This is a compelling and powerfully expressed argument. And strikingly relevant to Maugham’s views as expressed in The Summing Up. “The artist is the only free man.”, he stated bluntly, because it is only the artist, and perhaps the criminal, who can make his own pattern in life; all other vocations offer only predestined patterns, full of dreadful rules and limitations which all but take one’s freedom away. Maugham would also have agreed that the notion of artistic creation being something universal is nothing more than a popular delusion – often with tragic consequences: 

Youth is the inspiration. One of the tragedies of the arts is the spectacle of the vast number of persons who have been misled by this passing fertility to devote their lives to the effort of creation. Their invention deserts them as they grow older, and they are faced with the long years before them in which, unfitted by now for a more humdrum calling, they harass their wearied brain to beat out material it is incapable of giving them. They are lucky when, with what bitterness we know, they can make a living in ways, like journalism or teaching, that are allied to the arts.

Neither would Maugham have disagreed about the perils of employment. Unlike Mr Auden, Willie didn’t distinguish between labour and work, but he was certainly against the glorification of either. In some of his early notes, jotted down around 1896 when he was but 22 years old, Maugham was quite uncompromising:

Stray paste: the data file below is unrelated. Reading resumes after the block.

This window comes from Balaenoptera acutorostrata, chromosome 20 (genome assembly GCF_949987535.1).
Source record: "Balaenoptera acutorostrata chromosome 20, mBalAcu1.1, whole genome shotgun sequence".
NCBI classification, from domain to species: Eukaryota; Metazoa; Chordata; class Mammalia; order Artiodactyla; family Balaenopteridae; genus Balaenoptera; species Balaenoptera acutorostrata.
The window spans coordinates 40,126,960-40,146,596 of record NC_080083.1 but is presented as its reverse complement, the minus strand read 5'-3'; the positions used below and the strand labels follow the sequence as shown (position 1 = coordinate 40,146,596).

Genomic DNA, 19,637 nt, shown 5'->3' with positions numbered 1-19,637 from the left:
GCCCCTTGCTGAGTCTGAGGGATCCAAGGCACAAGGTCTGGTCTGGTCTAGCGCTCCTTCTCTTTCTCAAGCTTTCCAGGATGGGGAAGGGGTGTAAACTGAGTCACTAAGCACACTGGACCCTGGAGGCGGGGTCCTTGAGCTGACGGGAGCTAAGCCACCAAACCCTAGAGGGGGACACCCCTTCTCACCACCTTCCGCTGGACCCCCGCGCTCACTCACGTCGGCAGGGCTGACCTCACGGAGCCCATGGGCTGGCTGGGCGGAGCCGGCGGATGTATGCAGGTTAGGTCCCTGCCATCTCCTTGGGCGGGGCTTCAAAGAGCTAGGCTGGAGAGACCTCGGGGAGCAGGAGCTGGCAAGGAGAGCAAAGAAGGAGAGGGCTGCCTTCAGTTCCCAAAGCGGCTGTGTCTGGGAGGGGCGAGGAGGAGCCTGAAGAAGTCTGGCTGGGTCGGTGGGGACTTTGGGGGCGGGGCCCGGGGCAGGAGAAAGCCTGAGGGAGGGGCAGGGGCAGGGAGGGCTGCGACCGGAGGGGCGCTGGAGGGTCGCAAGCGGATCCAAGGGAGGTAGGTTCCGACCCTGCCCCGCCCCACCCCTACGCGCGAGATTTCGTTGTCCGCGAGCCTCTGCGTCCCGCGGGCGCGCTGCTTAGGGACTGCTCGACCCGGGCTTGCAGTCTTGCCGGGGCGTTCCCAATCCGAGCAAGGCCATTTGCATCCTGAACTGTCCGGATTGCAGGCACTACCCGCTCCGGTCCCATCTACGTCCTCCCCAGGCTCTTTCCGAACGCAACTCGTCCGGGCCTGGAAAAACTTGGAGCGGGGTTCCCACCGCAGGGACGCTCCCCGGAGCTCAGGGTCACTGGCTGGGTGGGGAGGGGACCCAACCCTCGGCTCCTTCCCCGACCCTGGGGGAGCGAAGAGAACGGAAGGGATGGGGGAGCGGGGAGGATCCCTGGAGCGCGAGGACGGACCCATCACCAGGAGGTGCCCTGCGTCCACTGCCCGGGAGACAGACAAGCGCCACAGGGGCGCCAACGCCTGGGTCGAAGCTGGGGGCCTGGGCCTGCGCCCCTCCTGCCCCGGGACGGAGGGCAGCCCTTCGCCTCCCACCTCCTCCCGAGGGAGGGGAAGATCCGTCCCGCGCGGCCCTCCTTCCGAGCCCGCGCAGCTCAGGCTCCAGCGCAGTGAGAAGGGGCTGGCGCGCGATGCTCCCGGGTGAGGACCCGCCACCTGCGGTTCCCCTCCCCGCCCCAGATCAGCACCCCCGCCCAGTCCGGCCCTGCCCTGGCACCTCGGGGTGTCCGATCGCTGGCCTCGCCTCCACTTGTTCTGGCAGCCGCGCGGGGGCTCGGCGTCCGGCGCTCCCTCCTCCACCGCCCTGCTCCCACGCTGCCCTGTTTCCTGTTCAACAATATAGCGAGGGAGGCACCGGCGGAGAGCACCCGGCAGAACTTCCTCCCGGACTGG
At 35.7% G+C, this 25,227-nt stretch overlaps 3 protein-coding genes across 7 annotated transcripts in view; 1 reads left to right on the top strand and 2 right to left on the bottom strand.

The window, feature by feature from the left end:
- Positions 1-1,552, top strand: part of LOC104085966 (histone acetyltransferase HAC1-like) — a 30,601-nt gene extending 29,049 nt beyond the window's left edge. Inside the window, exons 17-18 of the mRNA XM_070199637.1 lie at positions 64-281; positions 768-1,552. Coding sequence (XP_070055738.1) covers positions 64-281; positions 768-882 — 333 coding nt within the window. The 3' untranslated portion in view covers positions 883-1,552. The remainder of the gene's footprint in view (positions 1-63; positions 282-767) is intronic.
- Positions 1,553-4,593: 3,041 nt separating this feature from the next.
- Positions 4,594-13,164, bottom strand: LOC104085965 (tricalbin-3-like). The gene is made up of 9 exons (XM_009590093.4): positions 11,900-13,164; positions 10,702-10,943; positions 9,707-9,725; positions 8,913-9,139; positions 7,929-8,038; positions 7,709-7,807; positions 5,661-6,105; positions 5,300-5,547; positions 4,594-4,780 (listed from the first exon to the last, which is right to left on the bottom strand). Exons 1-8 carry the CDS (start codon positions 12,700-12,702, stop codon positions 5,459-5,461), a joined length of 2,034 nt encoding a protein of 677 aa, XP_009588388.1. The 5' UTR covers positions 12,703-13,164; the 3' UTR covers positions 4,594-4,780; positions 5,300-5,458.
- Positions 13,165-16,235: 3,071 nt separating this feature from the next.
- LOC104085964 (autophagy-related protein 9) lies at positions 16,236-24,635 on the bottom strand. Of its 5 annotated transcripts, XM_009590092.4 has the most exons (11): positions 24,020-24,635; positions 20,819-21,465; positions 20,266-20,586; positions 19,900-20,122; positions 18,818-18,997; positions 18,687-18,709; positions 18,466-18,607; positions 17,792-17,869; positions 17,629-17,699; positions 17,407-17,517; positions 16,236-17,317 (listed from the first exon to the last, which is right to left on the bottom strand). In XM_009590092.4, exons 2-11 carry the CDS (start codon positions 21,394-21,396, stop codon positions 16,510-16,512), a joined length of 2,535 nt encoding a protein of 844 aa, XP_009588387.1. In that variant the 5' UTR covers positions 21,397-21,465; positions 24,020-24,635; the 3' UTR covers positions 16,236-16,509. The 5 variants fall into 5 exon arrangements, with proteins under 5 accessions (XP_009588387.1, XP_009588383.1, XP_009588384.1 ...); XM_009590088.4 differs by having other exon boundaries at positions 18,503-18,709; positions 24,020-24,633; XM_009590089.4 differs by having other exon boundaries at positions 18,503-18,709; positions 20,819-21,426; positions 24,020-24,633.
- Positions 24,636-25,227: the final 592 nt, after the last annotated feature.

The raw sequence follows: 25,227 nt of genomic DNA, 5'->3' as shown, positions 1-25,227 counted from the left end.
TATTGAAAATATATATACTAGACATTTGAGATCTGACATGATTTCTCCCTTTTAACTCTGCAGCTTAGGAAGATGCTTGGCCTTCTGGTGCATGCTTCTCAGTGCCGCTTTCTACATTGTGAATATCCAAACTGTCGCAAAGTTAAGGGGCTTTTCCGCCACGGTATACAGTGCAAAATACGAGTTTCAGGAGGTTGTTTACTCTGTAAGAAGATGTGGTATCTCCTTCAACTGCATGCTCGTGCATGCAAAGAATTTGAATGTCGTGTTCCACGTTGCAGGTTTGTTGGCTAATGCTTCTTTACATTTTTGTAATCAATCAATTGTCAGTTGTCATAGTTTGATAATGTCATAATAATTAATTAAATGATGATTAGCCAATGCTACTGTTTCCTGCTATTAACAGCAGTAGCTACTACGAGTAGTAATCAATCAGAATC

We hear much of the nobility of labour; but there is nothing noble in work itself. [...] The fact is simply that men in their self-conceit look upon their particular activity as the noblest object of man.

Work is lauded because it takes men out of themselves. Stupid persons are bored when they have nothing to do. Work with the majority is their only refuge from ennui; but it is comic to call it noble for that reason. It requires many talents and much cultivation to be idle, or a peculiarly constituted mind.
[A Writer’s Notebook, 1949.]

So much for parallels with Maugham. I really mean it. There have been so many so far that I might be giving the utterly false impression that Mr Auden’s prose can’t stand alone. Let’s get back to “The Poet and the City”.